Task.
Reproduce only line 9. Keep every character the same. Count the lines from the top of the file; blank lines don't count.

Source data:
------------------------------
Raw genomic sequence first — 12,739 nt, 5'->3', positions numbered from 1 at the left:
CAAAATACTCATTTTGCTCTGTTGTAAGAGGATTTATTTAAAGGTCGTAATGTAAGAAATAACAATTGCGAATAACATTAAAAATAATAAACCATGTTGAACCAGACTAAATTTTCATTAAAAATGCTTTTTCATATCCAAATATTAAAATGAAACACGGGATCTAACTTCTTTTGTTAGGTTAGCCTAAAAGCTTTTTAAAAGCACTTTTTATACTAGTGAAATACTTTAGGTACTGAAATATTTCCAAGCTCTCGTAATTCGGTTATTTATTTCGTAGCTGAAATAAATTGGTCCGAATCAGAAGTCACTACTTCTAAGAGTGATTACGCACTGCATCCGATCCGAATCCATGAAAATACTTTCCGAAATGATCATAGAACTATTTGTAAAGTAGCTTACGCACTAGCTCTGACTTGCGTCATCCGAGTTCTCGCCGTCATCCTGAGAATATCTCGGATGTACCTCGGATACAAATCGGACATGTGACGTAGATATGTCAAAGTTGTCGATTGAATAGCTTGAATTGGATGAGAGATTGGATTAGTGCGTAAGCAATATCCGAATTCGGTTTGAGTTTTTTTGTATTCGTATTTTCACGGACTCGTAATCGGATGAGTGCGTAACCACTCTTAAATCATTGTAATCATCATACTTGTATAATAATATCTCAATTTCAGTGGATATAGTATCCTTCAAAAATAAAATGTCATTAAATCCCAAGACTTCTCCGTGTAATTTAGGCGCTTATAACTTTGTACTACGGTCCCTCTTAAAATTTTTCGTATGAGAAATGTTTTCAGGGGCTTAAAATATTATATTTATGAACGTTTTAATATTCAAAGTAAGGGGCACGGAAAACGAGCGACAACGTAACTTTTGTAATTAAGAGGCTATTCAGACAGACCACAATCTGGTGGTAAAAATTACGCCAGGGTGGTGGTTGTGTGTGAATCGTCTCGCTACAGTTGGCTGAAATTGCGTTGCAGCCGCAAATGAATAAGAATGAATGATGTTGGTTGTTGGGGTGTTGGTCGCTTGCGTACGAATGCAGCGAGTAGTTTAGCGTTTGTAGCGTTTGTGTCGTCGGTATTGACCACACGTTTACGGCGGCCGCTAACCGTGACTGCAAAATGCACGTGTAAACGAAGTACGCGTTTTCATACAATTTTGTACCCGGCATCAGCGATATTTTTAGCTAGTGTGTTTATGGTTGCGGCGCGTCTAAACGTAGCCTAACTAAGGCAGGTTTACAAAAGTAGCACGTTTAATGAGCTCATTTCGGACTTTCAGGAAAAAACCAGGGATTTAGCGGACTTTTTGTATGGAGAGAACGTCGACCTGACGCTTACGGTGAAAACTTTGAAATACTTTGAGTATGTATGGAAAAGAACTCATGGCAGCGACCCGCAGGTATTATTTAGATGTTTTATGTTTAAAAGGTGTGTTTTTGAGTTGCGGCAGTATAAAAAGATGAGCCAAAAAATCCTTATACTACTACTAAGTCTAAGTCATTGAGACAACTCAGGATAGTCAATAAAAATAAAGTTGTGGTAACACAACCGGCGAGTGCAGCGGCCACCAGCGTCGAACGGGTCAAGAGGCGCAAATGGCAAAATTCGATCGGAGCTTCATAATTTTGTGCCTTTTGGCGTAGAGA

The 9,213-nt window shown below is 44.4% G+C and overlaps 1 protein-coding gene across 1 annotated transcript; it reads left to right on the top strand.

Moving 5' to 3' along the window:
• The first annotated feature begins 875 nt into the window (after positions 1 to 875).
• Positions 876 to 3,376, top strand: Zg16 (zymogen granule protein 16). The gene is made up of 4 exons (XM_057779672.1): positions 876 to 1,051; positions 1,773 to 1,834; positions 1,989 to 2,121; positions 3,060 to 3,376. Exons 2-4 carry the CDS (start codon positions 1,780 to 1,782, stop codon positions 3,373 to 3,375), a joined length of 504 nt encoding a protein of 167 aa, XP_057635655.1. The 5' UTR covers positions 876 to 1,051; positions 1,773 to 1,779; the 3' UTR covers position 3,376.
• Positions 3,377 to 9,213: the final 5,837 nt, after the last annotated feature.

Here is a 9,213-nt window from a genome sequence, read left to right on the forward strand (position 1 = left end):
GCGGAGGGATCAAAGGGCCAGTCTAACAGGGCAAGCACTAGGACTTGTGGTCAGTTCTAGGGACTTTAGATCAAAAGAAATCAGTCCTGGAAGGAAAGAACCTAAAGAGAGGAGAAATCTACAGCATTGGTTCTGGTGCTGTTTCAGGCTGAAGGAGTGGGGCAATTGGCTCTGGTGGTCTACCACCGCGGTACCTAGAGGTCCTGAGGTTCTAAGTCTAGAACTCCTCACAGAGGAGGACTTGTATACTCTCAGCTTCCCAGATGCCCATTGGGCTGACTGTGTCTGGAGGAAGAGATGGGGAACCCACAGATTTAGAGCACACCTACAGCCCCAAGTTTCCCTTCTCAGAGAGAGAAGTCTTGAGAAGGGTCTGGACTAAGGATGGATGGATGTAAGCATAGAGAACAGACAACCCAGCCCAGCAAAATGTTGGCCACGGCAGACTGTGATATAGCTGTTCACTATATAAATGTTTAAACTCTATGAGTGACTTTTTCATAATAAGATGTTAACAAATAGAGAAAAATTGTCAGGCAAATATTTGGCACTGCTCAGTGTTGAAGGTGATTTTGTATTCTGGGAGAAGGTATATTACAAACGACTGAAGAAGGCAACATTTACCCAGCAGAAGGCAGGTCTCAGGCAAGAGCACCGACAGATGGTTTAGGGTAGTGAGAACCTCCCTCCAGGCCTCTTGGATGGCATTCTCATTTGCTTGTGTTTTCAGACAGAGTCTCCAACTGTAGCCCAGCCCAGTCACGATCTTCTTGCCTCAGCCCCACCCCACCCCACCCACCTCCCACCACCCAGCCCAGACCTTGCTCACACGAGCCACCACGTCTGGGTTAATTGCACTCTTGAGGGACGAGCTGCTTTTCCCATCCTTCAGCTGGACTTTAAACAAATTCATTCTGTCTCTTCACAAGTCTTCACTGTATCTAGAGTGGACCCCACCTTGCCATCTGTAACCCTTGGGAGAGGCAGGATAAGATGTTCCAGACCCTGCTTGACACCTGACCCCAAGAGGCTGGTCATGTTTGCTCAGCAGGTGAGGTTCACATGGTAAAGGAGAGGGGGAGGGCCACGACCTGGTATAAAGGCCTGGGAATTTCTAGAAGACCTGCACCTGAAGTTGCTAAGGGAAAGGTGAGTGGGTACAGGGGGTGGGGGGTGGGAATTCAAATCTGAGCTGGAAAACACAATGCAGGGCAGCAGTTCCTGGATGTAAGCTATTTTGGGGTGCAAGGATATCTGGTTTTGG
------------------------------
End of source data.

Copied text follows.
GCGGAGGGATCAAAGGGCCAGTCTAACAGGGCAAGCACTAGGACTTGTGGTCAGTTCTAGGGACTTTAGATCAAAAGAAATCAGTCCTGGAAGGAAAGAACCTAAAGAGAGGAGAAATCTACAGCATTGGTTCTGGTGCTGTTTCAGGCTGAAGGAGTGGGGCAATTGGCTCTGGTGGTCTACCACCGCGGTACCTAGAGGTCCTGAGGTTCTAAGTCTAGAACTCCTCACAGAGGAGGACTTGTATACTCTCAGCTTCCCAGATGCCCATTGGGCTGACTGTGTCTGGAGGAAGAGATGGGGAACCCACAGATTTAGAGCACACCTACAGCCCCAAGTTTCCCTTCTCAGAGAGAGAAGTCTTGAGAAGGGTCTGGACTAAGGATGGATGGATGTAAGCATAGAGAACAGACAACCCAGCCCAGCAAAATGTTGGCCACGGCAGACTGTGATATAGCTGTTCACTATATAAATGTTTAAACTCTATGAGTGACTTTTTCATAATAAGATGTTAACAAATAGAGAAAAATTGTCAGGCAAATATTTGGCACTGCTCAGTGTTGAAGGTGATTTTGTATTCTGGGAGAAGGTATATTACAAACGACTGAAGAAGGCAACATTTACCCAGCAGAAGGCAGGTCTCAGGCAAGAGCACCGACAGATGGTTTAGGGTAGTGAGAACCTCCCTCCAGGCCTCTTGGATGGCATTCTCATTTGCTTGTGTTTTCAGACAGAGTCTCCAACTGTAGCCCAGCCCAGTCACGATCTTCTTGCCTCAGCCCCACCCCACCCCACCCACCTCCCACCACCCAGCCCAGACCTTGCTCACACGAGCCACCACGTCTGGGTTAATTGCACTCTTGAGGGACGAGCTGCTTTTCCCATCCTTCAGCTGGACTTTAAACAAATTCATTCTGTCTCTTCACAAGTCTTCACTGTATCTAGAGTGGACCCCACCTTGCCATCTGTAACCCTTGGGAGAGGCAGGATAAGATGTTCCAGACCCTGCTTGACACCTGACCCCAAGAGGCTGGTCATGTTTGCTCAGCAGGTGAGGTTCACATGGTAAAGGAGAGGGGGAGGGCCACGACCTGGTATAAAGGCCTGGGAATTTCTAGAAGACCTGCACCTGAAGTTGCTAAGGGAAAGGTGAGTGGGTACAGGGGGTGGGGGGTGGGAATTCAAATCTGAGCTGGAAAACACAATGCAGGGCAGCAGTTCCTGGATGTAAGCTATTTTGGGGTGCAAGGATATCTGGTTTTGG